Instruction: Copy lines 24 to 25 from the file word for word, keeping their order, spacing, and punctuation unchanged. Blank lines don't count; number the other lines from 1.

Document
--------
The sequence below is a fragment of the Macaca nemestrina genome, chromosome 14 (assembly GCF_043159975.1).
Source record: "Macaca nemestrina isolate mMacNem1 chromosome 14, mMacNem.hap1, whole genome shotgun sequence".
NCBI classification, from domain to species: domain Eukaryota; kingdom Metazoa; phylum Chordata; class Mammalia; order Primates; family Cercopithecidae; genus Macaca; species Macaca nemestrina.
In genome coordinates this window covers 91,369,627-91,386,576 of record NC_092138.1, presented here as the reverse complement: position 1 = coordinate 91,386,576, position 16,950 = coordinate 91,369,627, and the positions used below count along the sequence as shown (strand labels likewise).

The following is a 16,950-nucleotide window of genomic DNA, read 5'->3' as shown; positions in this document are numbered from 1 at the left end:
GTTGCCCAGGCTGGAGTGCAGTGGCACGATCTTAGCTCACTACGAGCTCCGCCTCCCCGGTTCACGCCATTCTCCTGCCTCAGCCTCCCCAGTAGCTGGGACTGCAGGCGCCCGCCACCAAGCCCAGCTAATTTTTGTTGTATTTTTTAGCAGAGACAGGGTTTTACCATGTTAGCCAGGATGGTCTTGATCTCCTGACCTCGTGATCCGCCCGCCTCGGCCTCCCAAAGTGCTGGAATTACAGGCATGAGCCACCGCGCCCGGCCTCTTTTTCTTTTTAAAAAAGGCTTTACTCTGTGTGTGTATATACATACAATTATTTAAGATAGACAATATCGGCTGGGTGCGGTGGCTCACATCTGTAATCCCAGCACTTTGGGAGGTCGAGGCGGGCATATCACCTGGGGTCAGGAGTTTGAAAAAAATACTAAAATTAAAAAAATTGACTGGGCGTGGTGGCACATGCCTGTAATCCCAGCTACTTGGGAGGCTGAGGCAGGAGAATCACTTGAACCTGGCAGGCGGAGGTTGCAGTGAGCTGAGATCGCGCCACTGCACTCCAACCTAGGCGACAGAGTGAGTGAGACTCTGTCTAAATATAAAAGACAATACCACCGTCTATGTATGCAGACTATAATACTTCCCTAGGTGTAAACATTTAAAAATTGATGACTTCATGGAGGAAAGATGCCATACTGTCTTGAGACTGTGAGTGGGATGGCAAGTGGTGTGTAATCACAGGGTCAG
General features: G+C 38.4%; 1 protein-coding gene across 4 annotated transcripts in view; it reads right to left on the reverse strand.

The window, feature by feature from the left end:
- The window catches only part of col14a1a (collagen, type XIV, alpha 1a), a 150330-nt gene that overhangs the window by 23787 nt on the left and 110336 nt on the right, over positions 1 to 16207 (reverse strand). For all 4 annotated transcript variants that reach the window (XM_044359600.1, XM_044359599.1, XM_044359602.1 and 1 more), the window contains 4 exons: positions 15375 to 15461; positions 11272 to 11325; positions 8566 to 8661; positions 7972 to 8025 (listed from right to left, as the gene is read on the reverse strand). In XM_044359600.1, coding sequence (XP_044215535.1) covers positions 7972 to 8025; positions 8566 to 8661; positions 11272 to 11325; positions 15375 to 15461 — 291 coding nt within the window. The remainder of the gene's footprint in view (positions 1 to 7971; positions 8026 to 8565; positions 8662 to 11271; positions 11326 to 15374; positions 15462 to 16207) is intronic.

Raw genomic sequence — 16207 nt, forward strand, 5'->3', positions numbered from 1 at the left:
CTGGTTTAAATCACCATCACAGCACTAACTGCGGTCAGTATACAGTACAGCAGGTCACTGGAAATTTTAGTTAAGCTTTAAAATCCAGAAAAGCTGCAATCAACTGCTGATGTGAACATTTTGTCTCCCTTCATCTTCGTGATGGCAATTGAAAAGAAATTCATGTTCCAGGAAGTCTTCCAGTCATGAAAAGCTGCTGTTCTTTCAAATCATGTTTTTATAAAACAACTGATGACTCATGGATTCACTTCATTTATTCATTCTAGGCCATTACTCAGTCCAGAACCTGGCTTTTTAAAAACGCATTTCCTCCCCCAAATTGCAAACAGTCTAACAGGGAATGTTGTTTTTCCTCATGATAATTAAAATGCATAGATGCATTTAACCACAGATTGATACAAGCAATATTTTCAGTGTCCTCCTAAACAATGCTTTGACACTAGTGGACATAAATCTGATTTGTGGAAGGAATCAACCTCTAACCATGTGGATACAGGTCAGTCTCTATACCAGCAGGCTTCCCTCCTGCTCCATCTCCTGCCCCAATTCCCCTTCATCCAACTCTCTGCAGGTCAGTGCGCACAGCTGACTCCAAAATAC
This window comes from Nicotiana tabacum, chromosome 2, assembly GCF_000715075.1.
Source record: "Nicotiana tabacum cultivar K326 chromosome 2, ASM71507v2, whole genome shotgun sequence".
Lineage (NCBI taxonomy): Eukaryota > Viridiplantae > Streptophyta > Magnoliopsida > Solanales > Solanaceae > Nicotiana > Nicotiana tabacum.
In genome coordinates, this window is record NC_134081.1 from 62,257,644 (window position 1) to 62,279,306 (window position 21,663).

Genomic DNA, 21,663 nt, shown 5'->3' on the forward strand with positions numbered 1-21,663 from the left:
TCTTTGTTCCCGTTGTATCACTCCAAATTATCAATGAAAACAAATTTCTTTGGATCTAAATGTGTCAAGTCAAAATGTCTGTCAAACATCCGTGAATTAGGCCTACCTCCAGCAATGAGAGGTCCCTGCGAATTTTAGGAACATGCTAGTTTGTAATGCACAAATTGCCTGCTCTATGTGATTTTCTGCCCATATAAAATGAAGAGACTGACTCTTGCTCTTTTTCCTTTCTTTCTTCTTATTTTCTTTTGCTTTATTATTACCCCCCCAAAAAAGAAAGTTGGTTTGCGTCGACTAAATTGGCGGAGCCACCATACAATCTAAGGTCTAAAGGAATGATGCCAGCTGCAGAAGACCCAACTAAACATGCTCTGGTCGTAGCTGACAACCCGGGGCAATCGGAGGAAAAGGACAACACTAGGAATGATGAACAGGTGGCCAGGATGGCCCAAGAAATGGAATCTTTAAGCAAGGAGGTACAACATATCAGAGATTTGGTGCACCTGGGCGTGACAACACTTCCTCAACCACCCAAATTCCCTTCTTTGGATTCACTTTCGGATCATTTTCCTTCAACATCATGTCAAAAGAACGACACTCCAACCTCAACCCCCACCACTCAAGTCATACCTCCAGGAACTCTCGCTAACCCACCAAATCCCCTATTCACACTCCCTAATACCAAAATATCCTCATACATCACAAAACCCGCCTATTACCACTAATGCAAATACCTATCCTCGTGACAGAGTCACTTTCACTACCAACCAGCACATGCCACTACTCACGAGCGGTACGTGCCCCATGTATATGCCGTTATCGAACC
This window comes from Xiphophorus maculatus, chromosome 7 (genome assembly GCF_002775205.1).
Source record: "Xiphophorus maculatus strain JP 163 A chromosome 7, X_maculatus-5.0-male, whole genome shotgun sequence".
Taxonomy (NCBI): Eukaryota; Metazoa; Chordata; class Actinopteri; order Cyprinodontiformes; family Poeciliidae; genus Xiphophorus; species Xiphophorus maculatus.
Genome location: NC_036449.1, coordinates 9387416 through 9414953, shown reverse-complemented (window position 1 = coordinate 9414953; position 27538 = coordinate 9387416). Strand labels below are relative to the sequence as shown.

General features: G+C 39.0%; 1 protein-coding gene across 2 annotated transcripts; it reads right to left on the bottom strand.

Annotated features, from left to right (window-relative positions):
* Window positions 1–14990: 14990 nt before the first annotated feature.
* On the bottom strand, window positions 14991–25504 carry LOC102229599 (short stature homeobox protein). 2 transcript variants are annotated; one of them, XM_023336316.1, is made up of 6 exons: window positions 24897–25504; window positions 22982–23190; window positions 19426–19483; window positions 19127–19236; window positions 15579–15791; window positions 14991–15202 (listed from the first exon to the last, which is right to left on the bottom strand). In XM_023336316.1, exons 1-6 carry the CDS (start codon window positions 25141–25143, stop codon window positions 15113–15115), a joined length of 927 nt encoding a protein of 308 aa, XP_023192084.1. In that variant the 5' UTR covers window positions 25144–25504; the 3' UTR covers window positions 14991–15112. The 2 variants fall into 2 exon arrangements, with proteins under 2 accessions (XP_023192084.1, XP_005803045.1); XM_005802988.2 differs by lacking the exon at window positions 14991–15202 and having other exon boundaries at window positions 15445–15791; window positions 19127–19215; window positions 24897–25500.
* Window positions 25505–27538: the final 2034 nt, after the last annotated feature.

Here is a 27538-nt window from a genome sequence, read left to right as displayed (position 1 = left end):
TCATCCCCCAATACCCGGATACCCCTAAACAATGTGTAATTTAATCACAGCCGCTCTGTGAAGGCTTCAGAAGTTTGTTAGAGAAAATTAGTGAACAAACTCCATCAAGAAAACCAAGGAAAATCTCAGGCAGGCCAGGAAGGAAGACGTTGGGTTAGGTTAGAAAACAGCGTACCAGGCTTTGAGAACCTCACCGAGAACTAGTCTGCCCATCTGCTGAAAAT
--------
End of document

* Window positions 1–14990: 14990 nt before the first annotated feature.
* On the bottom strand, window positions 14991–25504 carry LOC102229599 (short stature homeobox protein). 2 transcript variants are annotated; one of them, XM_023336316.1, is made up of 6 exons: window positions 24897–25504; window positions 22982–23190; window positions 19426–19483; window positions 19127–19236; window positions 15579–15791; window positions 14991–15202 (listed from the first exon to the last, which is right to left on the bottom strand). In XM_023336316.1, exons 1-6 carry the CDS (start codon window positions 25141–25143, stop codon window positions 15113–15115), a joined length of 927 nt encoding a protein of 308 aa, XP_023192084.1. In that variant the 5' UTR covers window positions 25144–25504; the 3' UTR covers window positions 14991–15112. The 2 variants fall into 2 exon arrangements, with proteins under 2 accessions (XP_023192084.1, XP_005803045.1); XM_005802988.2 differs by lacking the exon at window positions 14991–15202 and having other exon boundaries at window positions 15445–15791; window positions 19127–19215; window positions 24897–25500.